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Free Suffragettes Essays and Papers

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    Suffragettes

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    Suffragettes In Great Britain, woman suffrage was first advocated by Mary Wollstonecraft in her book A Vindication of the Rights of Woman (1792) and was demanded by the Chartist movement of the 1840s. The demand for woman suffrage was increasingly taken up by prominent liberal intellectuals in England from the 1850s on, notably by John Stuart Mill and his wife, Harriet. The first woman suffrage committee was formed in Manchester in 1865, and in 1867 Mill presented to Parliament this society's

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    Evaluate the tactics he suffragettes used to achieve equality for women in the early 20th century? The changing role of women at the turn of the century gave way for the suffragette moment to become prevelant throughout Europe. The suffragettes were known as a extremist political group. Unlike the peaceful, non violent suffragists, the suffragettes used violent extreme tactics to get their message across. Emily Davison was a pinnacle person in the movement as she died for what she believed in. World

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    The Role Of Suffragettes

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    Zealand and in Australia women acquired the rights, some women started violent methods in 1903 to draw attention in their fight. Suffragettes. At that time they were derided in newspapers and magazines. Suffragettes were known as ‘not womanly rebels who threw down a challenge their God these roles of mothers and daughters’ . This article will be focusing on suffragette contribute to

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    Work of the Suffragettes

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    Work of the Suffragettes Throughout time women have been thought of as second best to men. They haven’t been given equal opportunities or political rights. The first time a law was passed to try and make a change was in 1839, when a law was made saying that if a marriage broke down, and the parents separated, children less than seven years old should be looked after by their mother. Since then and 1891 more laws were passed giving women the rights to; divorce a husband who was cruel to them

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    The Suffragette Movement

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    factory workers. War was considered more important than anything else and gender did not matter. The campaign for women’s suffrage closed out aggressive activities and the suffragettes agreed to help with the war. Women’s suffrage was an issue during World War One, and this kept women from being able to vote. During 1914, The Suffragette Movement happened—this was when suffragists worked hard to convince men in the government to give women their voting rights (Stearman 10). James F. McMillan states in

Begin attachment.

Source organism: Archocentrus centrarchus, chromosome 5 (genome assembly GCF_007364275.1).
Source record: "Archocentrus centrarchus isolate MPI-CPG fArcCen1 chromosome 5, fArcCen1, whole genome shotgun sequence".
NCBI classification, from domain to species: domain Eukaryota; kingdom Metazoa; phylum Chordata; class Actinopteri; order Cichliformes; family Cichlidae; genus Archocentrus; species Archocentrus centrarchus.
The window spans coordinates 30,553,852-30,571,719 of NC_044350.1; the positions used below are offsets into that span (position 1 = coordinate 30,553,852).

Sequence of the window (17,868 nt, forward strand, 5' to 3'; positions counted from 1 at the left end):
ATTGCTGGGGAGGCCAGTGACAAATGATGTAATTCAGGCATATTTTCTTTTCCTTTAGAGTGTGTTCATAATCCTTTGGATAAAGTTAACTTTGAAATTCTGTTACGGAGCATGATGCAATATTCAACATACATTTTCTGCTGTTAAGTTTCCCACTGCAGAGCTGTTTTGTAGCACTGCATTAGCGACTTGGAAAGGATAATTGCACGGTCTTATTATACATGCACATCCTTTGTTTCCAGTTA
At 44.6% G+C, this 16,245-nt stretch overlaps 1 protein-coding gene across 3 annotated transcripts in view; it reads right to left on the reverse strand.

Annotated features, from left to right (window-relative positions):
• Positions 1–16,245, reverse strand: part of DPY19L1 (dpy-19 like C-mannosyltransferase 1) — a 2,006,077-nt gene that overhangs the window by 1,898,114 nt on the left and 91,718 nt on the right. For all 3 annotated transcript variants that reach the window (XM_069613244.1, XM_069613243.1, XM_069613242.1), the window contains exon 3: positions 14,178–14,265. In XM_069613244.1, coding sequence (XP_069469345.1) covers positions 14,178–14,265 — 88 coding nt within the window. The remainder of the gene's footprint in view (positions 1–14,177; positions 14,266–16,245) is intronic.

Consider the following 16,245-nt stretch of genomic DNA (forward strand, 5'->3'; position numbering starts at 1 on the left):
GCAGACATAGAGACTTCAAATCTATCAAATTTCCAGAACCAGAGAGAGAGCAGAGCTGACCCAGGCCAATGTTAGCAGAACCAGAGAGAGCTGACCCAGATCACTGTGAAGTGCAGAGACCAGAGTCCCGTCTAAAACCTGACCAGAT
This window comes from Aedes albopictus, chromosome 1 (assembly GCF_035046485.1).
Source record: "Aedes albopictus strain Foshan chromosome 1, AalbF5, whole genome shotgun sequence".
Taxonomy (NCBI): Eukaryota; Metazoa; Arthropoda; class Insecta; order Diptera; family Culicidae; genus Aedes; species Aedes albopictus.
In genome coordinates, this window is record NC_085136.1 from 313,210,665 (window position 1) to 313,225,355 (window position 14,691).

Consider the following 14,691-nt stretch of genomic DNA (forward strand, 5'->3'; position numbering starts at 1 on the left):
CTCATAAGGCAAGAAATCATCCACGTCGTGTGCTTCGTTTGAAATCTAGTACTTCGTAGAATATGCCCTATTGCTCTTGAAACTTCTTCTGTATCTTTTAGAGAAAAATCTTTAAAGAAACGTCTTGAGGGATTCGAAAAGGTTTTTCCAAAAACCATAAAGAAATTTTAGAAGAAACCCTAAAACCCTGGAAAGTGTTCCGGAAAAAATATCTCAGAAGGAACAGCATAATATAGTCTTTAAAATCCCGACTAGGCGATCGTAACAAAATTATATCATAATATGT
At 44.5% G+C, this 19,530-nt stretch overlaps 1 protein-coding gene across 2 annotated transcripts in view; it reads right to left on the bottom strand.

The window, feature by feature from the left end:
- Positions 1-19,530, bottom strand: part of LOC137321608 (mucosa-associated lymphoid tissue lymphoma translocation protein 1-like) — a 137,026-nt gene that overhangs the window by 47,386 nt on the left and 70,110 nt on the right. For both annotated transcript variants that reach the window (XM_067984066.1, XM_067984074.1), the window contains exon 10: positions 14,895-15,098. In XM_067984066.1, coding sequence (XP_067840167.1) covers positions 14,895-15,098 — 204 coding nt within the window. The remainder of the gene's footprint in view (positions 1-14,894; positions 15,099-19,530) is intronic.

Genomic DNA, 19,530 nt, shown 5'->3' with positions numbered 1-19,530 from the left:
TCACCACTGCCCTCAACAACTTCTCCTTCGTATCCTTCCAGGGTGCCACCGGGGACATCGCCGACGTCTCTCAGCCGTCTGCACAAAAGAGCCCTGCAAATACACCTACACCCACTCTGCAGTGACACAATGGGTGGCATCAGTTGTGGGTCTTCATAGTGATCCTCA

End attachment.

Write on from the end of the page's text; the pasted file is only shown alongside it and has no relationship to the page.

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    The Methods of the Suffragists and Suffragettes The terms "Suffragist" and "Suffragette" began to be used when the National Union of Women's Suffrage Societies (NUWSS) and the Women's Social and Political Union (WSPU) began to start fighting for the right of women to vote in general elections. Although the two sets of franchise fighters were fighting for the same cause, their methods of doing so were completely different. The Suffragists were peaceful, and were the original members of

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    The Work of Suffragists and Suffragettes In the early 1800's, very few people were allowed to vote. Unlike modern times voting was not seen as a 'human right'. Only the rich were allowed to vote, it was thought that if you owned property then you were 'respectable' and were sensible enough to use the vote properly. There was also a gender qualification, in which only men could vote. In 1832, 1867 and 1884, Electoral Reform Acts were passed which reduced the property qualification, increasing

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    Effectiveness of Suffragists and Suffragettes The suffragists and suffragettes campaigned for votes for women from 1906 to 1914. The suffragists campaigned politically, organising petitions, marches and meetings. The suffragettes were violent protesters, vandalising public property, private property, and men's affairs. But how effective were these campaigns, of violence and peace. The suffragist's greatest achievement was arguably the introduction of the conciliation bill. Whilst Asquith

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    In 1912 the suffragette movement was just starting to strengthen and gain some momentum. Source A was a poster created at this time which was aimed to promote the idea of women’s suffrage to more women and even men. This is done by using several techniques to show there reasons for women’s suffrage. To begin with the basis behind the poster is that women can have highly respected and well paid jobs like a nurse, mother, mayor, doctor or teacher and a factory hand and yet they are not deemed responsible

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    a transcript of an interview published in the BBC History magazine of February 2015. The interview concerns the Suffragettes helping get women the right to vote. Anita states that the government was not interested in giving women the right to vote. Anita commends the ‘very brave women’ indicating how hard the Suffragettes worked. Anita Anand has a lot of knowledge of the suffragettes as she has authored a book on the subject. It is an interview in the BBC History magazine so it is a very reliable

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